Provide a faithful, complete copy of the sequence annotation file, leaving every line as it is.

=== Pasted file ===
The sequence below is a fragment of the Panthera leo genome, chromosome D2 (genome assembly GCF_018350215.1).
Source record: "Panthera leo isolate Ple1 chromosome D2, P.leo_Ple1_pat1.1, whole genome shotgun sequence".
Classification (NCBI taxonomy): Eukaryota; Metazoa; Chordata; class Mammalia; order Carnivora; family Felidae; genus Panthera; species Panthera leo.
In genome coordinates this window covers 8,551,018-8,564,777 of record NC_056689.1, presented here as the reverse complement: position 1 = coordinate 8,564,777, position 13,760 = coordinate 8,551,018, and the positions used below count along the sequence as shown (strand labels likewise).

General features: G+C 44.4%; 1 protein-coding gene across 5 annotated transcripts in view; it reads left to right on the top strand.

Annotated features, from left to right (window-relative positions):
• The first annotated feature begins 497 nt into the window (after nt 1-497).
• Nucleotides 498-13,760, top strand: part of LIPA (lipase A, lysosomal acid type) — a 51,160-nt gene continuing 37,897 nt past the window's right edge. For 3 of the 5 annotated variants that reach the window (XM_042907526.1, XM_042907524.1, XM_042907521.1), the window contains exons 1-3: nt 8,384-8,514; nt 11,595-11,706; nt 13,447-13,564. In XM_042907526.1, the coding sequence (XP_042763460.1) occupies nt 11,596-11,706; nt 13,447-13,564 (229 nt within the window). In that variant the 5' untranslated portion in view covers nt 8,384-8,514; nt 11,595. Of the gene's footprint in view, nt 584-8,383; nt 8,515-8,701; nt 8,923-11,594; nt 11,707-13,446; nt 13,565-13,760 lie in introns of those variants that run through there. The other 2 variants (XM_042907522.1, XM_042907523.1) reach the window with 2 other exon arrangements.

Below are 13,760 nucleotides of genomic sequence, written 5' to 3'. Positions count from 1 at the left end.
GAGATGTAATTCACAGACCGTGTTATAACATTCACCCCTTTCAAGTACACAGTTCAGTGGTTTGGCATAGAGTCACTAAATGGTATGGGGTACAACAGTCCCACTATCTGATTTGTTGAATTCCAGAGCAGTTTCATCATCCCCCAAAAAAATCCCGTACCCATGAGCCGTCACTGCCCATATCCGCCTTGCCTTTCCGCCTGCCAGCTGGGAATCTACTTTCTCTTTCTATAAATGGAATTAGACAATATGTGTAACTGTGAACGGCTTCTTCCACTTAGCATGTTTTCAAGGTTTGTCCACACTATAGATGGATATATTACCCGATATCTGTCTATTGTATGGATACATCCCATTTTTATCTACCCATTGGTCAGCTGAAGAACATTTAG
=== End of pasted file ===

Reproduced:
The sequence below is a fragment of the Panthera leo genome, chromosome D2 (genome assembly GCF_018350215.1).
Source record: "Panthera leo isolate Ple1 chromosome D2, P.leo_Ple1_pat1.1, whole genome shotgun sequence".
Classification (NCBI taxonomy): Eukaryota; Metazoa; Chordata; class Mammalia; order Carnivora; family Felidae; genus Panthera; species Panthera leo.
In genome coordinates this window covers 8,551,018-8,564,777 of record NC_056689.1, presented here as the reverse complement: position 1 = coordinate 8,564,777, position 13,760 = coordinate 8,551,018, and the positions used below count along the sequence as shown (strand labels likewise).

General features: G+C 44.4%; 1 protein-coding gene across 5 annotated transcripts in view; it reads left to right on the top strand.

Annotated features, from left to right (window-relative positions):
• The first annotated feature begins 497 nt into the window (after nt 1-497).
• Nucleotides 498-13,760, top strand: part of LIPA (lipase A, lysosomal acid type) — a 51,160-nt gene continuing 37,897 nt past the window's right edge. For 3 of the 5 annotated variants that reach the window (XM_042907526.1, XM_042907524.1, XM_042907521.1), the window contains exons 1-3: nt 8,384-8,514; nt 11,595-11,706; nt 13,447-13,564. In XM_042907526.1, the coding sequence (XP_042763460.1) occupies nt 11,596-11,706; nt 13,447-13,564 (229 nt within the window). In that variant the 5' untranslated portion in view covers nt 8,384-8,514; nt 11,595. Of the gene's footprint in view, nt 584-8,383; nt 8,515-8,701; nt 8,923-11,594; nt 11,707-13,446; nt 13,565-13,760 lie in introns of those variants that run through there. The other 2 variants (XM_042907522.1, XM_042907523.1) reach the window with 2 other exon arrangements.

Below are 13,760 nucleotides of genomic sequence, written 5' to 3'. Positions count from 1 at the left end.
GAGATGTAATTCACAGACCGTGTTATAACATTCACCCCTTTCAAGTACACAGTTCAGTGGTTTGGCATAGAGTCACTAAATGGTATGGGGTACAACAGTCCCACTATCTGATTTGTTGAATTCCAGAGCAGTTTCATCATCCCCCAAAAAAATCCCGTACCCATGAGCCGTCACTGCCCATATCCGCCTTGCCTTTCCGCCTGCCAGCTGGGAATCTACTTTCTCTTTCTATAAATGGAATTAGACAATATGTGTAACTGTGAACGGCTTCTTCCACTTAGCATGTTTTCAAGGTTTGTCCACACTATAGATGGATATATTACCCGATATCTGTCTATTGTATGGATACATCCCATTTTTATCTACCCATTGGTCAGCTGAAGAACATTTAG